This has been a weird week in comic book news--mostly slow (but with the occasional really big story in the wasteland), following on the heels of a full week of controversy and consternation last week--and then a slow weekend, which has given us time to collect up some of the big stories of the week and share them with our readers as a kid of recap of the week that's been. Check 'em out below. This week, we spoke with a couple of our favorite creators about their comics that were released on Wednesday; Fred Van Lente talked to us about the end of the "Far Faraway" storyline in Valiant's Archer & Armstrong, while Terry Moore discussed the latest issue of Rachel Rising. We also spoke with BOOM! Studios CEO Ross Richie about the state of comics; he told us that not only is BOOM! stronger than ever following the acquisition of Archaia but that one of the biggest challenges they face is actually one that fans should be happy with: "There has never been a time in comic book history when there's been so many good comics and they're coming from everyone. It's incredible. I love it as a consumer because I have a big reading stack and it's a lot of fun," Richie told us. "But at a core, competitive level, what we have to do is we have to execute better because everybody's pull list is strained and everybody is looking to drop a title...."
The week started with Marvel Comics announcing their long-awaited "second stage" of Marvel NOW!, now called "All-New Marvel Now," which will roll out in December with new titles from James Robinson (All-New Invaders) and Matt Fraction (Inhumanity), as well as a new arc on Avengers and some new perks like Marvel giving out free, digital-only "catch-up" packages away in certain titles. They also managed to finally come to a settlement that will stop the ongoing legal wrangling between Marvel/Disney and Ghost Rider co-creator Gary Friedrich. And they announced that Infinity #1, which sold around 250,000 copies, became the first Marvel Comic of 2013 to generate $1 million in retail revenue. Best-selling writer Warren Ellis announced his return to monthly Marvel Comics, too; he'll be working on Avengers Assemble with regular series writer Kelly Sue DeConnick in December. The news wasn't all good for Marvel fans, though; Flash Thompson's days as Venom may be nearing an end after his title was recently cancelled, and now his brother from another spider-egg mother, Kaine the Scarlet Spider, doesn't have a title to call home either.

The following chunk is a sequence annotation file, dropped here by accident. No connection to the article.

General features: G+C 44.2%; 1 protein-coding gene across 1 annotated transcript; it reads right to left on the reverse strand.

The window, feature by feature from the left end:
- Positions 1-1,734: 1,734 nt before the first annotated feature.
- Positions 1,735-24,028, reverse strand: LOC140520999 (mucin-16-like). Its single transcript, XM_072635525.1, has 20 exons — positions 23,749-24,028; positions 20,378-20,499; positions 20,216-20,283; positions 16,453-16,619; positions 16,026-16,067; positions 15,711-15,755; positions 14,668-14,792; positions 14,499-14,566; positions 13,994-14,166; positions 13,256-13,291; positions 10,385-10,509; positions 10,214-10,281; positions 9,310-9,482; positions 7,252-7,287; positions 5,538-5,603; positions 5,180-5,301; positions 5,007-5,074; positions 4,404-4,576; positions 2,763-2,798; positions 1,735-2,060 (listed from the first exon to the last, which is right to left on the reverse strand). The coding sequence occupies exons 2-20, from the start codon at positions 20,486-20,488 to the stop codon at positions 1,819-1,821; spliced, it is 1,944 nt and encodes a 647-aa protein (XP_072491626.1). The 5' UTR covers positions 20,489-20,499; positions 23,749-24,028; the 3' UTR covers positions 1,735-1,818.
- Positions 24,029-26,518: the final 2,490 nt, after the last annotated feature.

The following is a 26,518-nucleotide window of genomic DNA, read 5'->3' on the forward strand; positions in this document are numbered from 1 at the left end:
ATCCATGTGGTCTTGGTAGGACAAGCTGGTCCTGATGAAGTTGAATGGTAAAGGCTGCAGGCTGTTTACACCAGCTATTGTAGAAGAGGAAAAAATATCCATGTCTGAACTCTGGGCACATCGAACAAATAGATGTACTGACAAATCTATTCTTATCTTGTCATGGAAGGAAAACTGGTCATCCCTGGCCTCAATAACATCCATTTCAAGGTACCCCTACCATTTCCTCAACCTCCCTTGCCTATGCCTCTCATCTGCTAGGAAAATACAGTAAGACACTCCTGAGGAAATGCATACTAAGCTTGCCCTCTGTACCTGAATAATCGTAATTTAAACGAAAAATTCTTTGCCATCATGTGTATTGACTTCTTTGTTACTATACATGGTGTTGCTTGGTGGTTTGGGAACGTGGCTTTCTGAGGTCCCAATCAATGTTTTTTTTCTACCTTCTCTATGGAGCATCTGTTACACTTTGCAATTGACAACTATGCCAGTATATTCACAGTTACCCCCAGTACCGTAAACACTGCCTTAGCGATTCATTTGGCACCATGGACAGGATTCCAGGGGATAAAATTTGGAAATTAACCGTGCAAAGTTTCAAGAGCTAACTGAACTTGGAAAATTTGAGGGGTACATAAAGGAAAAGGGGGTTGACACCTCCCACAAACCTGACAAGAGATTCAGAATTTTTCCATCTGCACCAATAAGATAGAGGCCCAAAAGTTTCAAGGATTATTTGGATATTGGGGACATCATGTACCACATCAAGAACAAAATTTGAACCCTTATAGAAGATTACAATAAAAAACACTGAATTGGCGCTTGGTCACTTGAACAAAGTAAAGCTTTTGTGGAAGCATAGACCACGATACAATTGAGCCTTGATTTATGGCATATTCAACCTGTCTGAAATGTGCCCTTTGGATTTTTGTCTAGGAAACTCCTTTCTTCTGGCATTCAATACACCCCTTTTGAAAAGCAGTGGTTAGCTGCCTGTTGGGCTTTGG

While that was happening, DC Comics's solicitations came out, and we found out that Geoff Johns's final issue of Aquaman has already been solicited, and Jeff Parker will take over with December's #25. Also getting a creative team change at the end of the year will be The Flash, which will feature a fill-in team in December before a new announcement comes, probably just in time for the character to appear on Arrow this fall. DC's versatile writer/inker Jimmy Palmiotti, whose Harley Quinn #0 had been at the center of a controversy after the publisher released a "talent search" contest asking amateur artists to draw a page that depicted the title character trying to kill herself, issued a statement taking the blame for the poor choice of page. "That the tryout Harley Quinn page went out without an overall description of tone and dialogue is all my fault," Palmiotti wrote. "I should have put it clearly in the description that it was supposed to be a dream sequence with Amanda and I talking to Harley and giving her a hard time. I should have also mentioned we were thinking a Mad magazine /Looney Tunes approach was what we were looking for. We thought it was obvious with the whale and chicken suit, and so on, but learned it was not. I am sorry for those who took offense, our intentions were always to make this a fun and silly book that broke the 4th wall, and head into issue 1 with a ongoing story/adventure that is a lot like the past Power Girl series we did. I hope all the people thinking the worst of us can now understand that insulting or making fun of any kind was never our intention. I also hope that they can all stop blaming DC Comics for this since It was my screw up. The idea for the page to find new talent is an amazing one and we hope that can be the positive that comes forward from today on…that we get some new talent working in our field because of this unique opportunity."
That didn't stop a number of psychiatric organizations from taking aim at the publisher, though, and ultimately DC Comics issued their own apology for the incident. Monkeybrain Comics's Dan Goldman gave fans their first look at the future of Red Light Properties, while veteran comics scribe Tom Peyer showed off the distant past of Flash Thompson. The long-awaited Dredd comic book sequel, which will run in the pages of 2000 AD's Judge Dredd Megazine, will begin on Wednesday in a story written by Arthur Wyatt and drawn by Henry Flint.0comments